Photo Friday: Dancing into the Future, Saving Lives, with @WerkForPeace

2017.06.26 WERK for Your Health, Washington, DC USA 6978
2017.06.26 WERK for Your Health, Washington, DC USA 6978 (View on Flickr.com)

This week’s photograph was taken in Washington, DC (naturally), in front of Union Station, at the beginning of the WERK for Your Health – at Mitch McConnell’s House! – Hosted by Werk For Peace (@WerkForPeace) dance party, that ended at… Mitch McConnell’s house.

Leadership and Saving Lives

This is the third Werk for Peace event that I’ve attended and I so admire the leadership, courage, and creativity I see here, for the most pressing issues of our time. As courageous and innovative I have seen among people who have 100 times the resources, which makes sense, because innovation always happens in the out of the way places.

Note also the LGBTQ visibility and TransVisibility that this group brings to our nation’s capital. We know that the drive to be visible and live in one’s identity is one of the most powerful in human existence, so powerful that when taken away people may lose the will to live altogether. From that perspective, a dance party like this saves lives, too.

What We’re Here For

Each event I have attended begins with a ritual, a moment of silence for those who were lost to murder (Pulse Nightclub and countless other violent acts), or in this case, neglect, of the health care system, which has probably resulted in more death than many Pulse nightclub massacres.

During the moment, I reflected on what I saw while I was in training and how it moved my generation of physicians to change everything, which is what we are now doing.

Why would we do anything else? We’re here for health, for all of the people we serve, and their long, healthy, productive lives.

I was taught "you don't have to be perfect as a physician. You just have to be there for your patients." We're here for your long, healthy life. #FMRevolution #WerkForHealth #EqualityEqualsHealth #mostinclusivecity #asdcgoessogoesthenation #LGBTQ artist c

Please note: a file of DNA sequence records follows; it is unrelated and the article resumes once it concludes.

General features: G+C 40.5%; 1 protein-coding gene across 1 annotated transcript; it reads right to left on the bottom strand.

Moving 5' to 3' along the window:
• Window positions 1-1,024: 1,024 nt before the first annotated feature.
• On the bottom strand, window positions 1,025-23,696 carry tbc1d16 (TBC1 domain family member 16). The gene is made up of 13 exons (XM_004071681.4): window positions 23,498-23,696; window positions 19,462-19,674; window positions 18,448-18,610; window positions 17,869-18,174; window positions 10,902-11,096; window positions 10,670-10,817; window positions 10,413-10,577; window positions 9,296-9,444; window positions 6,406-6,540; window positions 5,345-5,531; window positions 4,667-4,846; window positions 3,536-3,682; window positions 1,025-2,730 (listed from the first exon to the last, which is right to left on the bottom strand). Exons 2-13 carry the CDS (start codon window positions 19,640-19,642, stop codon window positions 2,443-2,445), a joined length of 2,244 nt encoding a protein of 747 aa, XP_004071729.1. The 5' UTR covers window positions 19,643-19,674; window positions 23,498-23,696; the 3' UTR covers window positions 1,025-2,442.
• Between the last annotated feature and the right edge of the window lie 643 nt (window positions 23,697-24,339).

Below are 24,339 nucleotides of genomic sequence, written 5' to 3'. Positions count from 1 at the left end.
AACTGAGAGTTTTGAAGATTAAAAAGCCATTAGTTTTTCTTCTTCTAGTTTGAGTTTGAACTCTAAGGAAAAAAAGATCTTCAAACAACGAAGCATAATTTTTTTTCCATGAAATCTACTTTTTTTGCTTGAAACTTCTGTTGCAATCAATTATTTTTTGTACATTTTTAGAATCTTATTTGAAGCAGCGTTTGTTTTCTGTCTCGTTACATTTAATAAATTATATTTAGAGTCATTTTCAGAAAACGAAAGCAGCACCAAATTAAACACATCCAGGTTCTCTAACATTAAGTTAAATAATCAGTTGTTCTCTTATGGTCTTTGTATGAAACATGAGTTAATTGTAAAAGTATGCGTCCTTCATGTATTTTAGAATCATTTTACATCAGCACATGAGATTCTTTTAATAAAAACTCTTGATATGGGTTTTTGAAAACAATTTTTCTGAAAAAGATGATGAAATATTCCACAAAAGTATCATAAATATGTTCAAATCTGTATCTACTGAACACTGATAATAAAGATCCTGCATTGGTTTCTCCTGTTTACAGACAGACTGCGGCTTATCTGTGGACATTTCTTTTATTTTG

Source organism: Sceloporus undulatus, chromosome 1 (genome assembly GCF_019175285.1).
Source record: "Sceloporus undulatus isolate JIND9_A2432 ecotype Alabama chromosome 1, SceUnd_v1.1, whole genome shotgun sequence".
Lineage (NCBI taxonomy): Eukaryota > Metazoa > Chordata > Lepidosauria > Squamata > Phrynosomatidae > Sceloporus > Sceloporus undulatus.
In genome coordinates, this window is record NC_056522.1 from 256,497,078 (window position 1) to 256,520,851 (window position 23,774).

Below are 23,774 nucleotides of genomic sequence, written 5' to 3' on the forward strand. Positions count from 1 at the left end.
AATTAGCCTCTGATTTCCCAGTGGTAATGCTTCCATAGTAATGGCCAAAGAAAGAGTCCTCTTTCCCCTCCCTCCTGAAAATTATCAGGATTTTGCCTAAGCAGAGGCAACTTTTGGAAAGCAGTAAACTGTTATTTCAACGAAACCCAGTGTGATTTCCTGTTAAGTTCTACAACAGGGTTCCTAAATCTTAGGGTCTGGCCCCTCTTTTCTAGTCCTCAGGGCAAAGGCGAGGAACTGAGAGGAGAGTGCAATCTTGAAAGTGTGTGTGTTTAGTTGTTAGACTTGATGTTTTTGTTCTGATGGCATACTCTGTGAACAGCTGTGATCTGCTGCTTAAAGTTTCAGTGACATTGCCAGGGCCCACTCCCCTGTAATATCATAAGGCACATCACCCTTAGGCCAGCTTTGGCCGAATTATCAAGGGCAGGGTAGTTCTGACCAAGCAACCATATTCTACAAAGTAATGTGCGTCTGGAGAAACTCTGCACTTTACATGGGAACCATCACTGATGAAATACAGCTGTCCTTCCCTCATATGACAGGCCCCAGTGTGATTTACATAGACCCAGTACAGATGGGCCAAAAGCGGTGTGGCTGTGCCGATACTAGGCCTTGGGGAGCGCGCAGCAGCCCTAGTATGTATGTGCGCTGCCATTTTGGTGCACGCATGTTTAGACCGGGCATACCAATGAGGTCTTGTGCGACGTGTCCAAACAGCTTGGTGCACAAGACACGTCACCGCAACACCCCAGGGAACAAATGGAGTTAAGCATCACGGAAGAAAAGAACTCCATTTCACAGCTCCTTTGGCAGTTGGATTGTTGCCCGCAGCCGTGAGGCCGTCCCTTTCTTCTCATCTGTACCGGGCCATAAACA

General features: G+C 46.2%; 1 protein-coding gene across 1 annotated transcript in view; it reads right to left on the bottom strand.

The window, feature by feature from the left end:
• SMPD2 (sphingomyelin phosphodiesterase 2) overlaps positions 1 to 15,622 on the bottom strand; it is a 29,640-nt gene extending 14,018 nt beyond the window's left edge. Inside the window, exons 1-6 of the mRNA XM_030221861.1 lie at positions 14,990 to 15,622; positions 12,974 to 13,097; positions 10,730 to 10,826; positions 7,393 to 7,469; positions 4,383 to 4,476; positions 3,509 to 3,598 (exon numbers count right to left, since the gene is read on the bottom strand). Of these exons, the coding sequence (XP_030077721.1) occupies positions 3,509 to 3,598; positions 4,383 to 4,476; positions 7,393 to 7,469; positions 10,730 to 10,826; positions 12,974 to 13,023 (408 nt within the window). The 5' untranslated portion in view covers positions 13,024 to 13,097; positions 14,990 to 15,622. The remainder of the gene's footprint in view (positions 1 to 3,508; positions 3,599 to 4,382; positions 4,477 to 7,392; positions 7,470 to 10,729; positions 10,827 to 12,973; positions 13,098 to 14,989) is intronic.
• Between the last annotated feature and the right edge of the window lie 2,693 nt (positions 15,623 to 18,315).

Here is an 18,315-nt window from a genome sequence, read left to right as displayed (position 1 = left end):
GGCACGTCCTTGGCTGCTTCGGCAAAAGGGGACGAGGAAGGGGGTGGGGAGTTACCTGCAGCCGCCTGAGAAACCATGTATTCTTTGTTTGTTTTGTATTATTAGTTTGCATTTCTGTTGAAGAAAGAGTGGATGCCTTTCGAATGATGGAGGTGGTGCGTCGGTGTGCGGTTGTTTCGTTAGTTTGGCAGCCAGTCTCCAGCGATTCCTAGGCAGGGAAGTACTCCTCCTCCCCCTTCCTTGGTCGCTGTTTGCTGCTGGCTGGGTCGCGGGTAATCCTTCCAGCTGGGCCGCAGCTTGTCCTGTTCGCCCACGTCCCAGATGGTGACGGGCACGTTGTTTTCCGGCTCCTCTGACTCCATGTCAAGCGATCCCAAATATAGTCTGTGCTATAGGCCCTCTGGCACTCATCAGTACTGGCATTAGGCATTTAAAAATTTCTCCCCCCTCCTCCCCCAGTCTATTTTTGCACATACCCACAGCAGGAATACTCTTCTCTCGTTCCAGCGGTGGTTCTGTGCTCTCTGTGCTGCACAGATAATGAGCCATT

I was taught “you don’t have to be perfect as a physician. You just have to be there for your patients.” We’re here for your long, healthy life. #FMRevolution #WerkForHealth #EqualityEqualsHealth #mostinclusivecity #asdcgoessogoesthenation #LGBTQ artist c (View on Flickr.com)

Some people come to events like this for the dancing. I come for the leadership 🙂 .

Isn’t this century wonderful?

Rest of the photos below, enjoy, feel free to share.

Unapologetically Proud: Images from Washington, DC, USA

2016.06.11 LGBTQ Pride in Washington, DC USA 05671
2016.06.11 LGBTQ Pride in Washington, DC USA 05671 (View on Flickr.com)

The nation’s capital is getting ready for its annual Capital Pride (@CapitalPrideDC) celebration. It’s also getting ready for the historic Equality March (@EqualityMarch17), happening the day after the parade.

#LGBTQ Pride in Washington, DC, where the future is born every day. First time that transgender pride flag is visible, important sign of inclusion. ❤️ DC ️‍🌈#instaDC #DC #EqualityEqualsHealth capitalpridedc 63245
#LGBTQ Pride in Washington, DC, where the future is born every day. First time that transgender pride flag is visible, important sign of inclusion. ❤️ DC ️‍🌈#instaDC #DC #EqualityEqualsHealth @capitalpridedc 63245 (View on Flickr.com)

Besides that first, our city can see transgender pride flags alongside rainbow pride flags this year. This is an important recognition of the diversity of our LGBTQ communities.

This weekend will also be the painting of rainbow crosswalks, to include a transgender pride flag.

In this century, As DC goes, so goes the nation.

The photograph at the top of this post is the only one that wasn’t taken this year. It was taken on June 11, 2016, in Washington, DC, the day before 49 human beings were massacred in Orlando for living in their identities. 

Celebrate. And, help the world learn to love better. If you’re not sure how to do that, ask someone who is lesbian, gay, bisexual, or transgender. We’re here to help you work to be an ally 🙂 .

Enjoy the photos. More will be coming

#WhatAHeroLooks like: 27 Years of DC Black Pride

2017.05.23 DC Black Pride, Washington, DC USA 5343
2017.05.23 DC Black Pride, Washington, DC USA 5343 (View on Flickr.com)

I’m so glad I went to the 2017 DC Black Pride Awards Reception last week.

It’s where SaVanna Wanzer was given the 2017 Unsung Hero Award. It’s where I also heard the stories of the other awardees this year. In a world where those who have what they need can say “be lesser, do more,” these are people who are treated as lesser, and do a lot more than those work to act lesser.

2017.05.23 DC Black Pride, Washington, DC USA 5303